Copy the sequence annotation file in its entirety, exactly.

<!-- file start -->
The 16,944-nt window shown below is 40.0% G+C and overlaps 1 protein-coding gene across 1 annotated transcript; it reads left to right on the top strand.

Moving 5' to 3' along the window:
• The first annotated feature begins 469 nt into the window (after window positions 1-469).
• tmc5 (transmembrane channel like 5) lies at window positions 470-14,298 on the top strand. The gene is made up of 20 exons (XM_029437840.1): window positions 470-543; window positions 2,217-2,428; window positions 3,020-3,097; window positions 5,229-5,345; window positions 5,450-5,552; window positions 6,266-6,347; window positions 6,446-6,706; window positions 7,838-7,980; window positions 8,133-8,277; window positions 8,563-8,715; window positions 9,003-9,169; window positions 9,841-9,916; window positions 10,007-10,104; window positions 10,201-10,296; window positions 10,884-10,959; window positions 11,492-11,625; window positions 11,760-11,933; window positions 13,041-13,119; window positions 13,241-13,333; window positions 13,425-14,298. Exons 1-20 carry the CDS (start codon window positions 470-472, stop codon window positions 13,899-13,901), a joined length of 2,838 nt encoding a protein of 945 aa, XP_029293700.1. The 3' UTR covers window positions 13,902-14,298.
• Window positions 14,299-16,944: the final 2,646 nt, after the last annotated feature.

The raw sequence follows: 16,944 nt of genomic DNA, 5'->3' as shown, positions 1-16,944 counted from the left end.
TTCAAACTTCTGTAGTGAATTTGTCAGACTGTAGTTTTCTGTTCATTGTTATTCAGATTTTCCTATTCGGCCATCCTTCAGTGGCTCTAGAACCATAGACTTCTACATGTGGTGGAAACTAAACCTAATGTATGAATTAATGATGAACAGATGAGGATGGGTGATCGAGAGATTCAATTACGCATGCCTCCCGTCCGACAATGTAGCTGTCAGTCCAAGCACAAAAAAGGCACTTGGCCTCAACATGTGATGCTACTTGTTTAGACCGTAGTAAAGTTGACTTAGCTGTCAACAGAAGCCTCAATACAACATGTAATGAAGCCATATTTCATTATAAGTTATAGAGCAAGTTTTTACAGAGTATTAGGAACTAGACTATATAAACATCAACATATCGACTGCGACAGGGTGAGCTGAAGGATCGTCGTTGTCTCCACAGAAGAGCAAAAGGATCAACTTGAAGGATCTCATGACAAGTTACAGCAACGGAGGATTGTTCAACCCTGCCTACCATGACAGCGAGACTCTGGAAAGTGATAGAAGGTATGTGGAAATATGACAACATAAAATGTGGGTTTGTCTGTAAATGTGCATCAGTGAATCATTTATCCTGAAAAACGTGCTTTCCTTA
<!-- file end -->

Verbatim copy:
The 16,944-nt window shown below is 40.0% G+C and overlaps 1 protein-coding gene across 1 annotated transcript; it reads left to right on the top strand.

Moving 5' to 3' along the window:
• The first annotated feature begins 469 nt into the window (after window positions 1-469).
• tmc5 (transmembrane channel like 5) lies at window positions 470-14,298 on the top strand. The gene is made up of 20 exons (XM_029437840.1): window positions 470-543; window positions 2,217-2,428; window positions 3,020-3,097; window positions 5,229-5,345; window positions 5,450-5,552; window positions 6,266-6,347; window positions 6,446-6,706; window positions 7,838-7,980; window positions 8,133-8,277; window positions 8,563-8,715; window positions 9,003-9,169; window positions 9,841-9,916; window positions 10,007-10,104; window positions 10,201-10,296; window positions 10,884-10,959; window positions 11,492-11,625; window positions 11,760-11,933; window positions 13,041-13,119; window positions 13,241-13,333; window positions 13,425-14,298. Exons 1-20 carry the CDS (start codon window positions 470-472, stop codon window positions 13,899-13,901), a joined length of 2,838 nt encoding a protein of 945 aa, XP_029293700.1. The 3' UTR covers window positions 13,902-14,298.
• Window positions 14,299-16,944: the final 2,646 nt, after the last annotated feature.

The raw sequence follows: 16,944 nt of genomic DNA, 5'->3' as shown, positions 1-16,944 counted from the left end.
TTCAAACTTCTGTAGTGAATTTGTCAGACTGTAGTTTTCTGTTCATTGTTATTCAGATTTTCCTATTCGGCCATCCTTCAGTGGCTCTAGAACCATAGACTTCTACATGTGGTGGAAACTAAACCTAATGTATGAATTAATGATGAACAGATGAGGATGGGTGATCGAGAGATTCAATTACGCATGCCTCCCGTCCGACAATGTAGCTGTCAGTCCAAGCACAAAAAAGGCACTTGGCCTCAACATGTGATGCTACTTGTTTAGACCGTAGTAAAGTTGACTTAGCTGTCAACAGAAGCCTCAATACAACATGTAATGAAGCCATATTTCATTATAAGTTATAGAGCAAGTTTTTACAGAGTATTAGGAACTAGACTATATAAACATCAACATATCGACTGCGACAGGGTGAGCTGAAGGATCGTCGTTGTCTCCACAGAAGAGCAAAAGGATCAACTTGAAGGATCTCATGACAAGTTACAGCAACGGAGGATTGTTCAACCCTGCCTACCATGACAGCGAGACTCTGGAAAGTGATAGAAGGTATGTGGAAATATGACAACATAAAATGTGGGTTTGTCTGTAAATGTGCATCAGTGAATCATTTATCCTGAAAAACGTGCTTTCCTTA